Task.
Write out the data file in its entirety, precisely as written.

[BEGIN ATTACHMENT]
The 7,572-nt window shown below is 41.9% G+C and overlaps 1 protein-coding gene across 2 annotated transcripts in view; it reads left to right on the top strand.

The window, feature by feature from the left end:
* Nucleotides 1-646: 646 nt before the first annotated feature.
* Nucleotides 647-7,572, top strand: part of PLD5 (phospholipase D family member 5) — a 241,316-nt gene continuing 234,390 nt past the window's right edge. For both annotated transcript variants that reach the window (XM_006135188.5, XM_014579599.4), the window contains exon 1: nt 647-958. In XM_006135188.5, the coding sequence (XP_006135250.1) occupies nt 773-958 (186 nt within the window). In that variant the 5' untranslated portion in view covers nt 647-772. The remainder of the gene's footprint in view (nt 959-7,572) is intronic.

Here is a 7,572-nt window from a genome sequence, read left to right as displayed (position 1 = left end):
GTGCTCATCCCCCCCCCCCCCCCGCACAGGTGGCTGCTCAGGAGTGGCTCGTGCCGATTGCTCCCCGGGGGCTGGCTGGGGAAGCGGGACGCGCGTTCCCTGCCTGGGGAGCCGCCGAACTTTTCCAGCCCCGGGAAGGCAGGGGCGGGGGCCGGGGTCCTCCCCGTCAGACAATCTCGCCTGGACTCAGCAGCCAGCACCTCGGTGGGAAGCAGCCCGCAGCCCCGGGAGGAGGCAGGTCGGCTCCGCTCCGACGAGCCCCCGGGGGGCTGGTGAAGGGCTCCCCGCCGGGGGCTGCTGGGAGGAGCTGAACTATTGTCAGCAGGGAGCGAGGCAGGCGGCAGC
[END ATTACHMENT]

The 7,572-nt window shown below is 41.9% G+C and overlaps 1 protein-coding gene across 2 annotated transcripts in view; it reads left to right on the top strand.

The window, feature by feature from the left end:
* Nucleotides 1-646: 646 nt before the first annotated feature.
* Nucleotides 647-7,572, top strand: part of PLD5 (phospholipase D family member 5) — a 241,316-nt gene continuing 234,390 nt past the window's right edge. For both annotated transcript variants that reach the window (XM_006135188.5, XM_014579599.4), the window contains exon 1: nt 647-958. In XM_006135188.5, the coding sequence (XP_006135250.1) occupies nt 773-958 (186 nt within the window). In that variant the 5' untranslated portion in view covers nt 647-772. The remainder of the gene's footprint in view (nt 959-7,572) is intronic.

Here is a 7,572-nt window from a genome sequence, read left to right as displayed (position 1 = left end):
GTGCTCATCCCCCCCCCCCCCCCGCACAGGTGGCTGCTCAGGAGTGGCTCGTGCCGATTGCTCCCCGGGGGCTGGCTGGGGAAGCGGGACGCGCGTTCCCTGCCTGGGGAGCCGCCGAACTTTTCCAGCCCCGGGAAGGCAGGGGCGGGGGCCGGGGTCCTCCCCGTCAGACAATCTCGCCTGGACTCAGCAGCCAGCACCTCGGTGGGAAGCAGCCCGCAGCCCCGGGAGGAGGCAGGTCGGCTCCGCTCCGACGAGCCCCCGGGGGGCTGGTGAAGGGCTCCCCGCCGGGGGCTGCTGGGAGGAGCTGAACTATTGTCAGCAGGGAGCGAGGCAGGCGGCAGC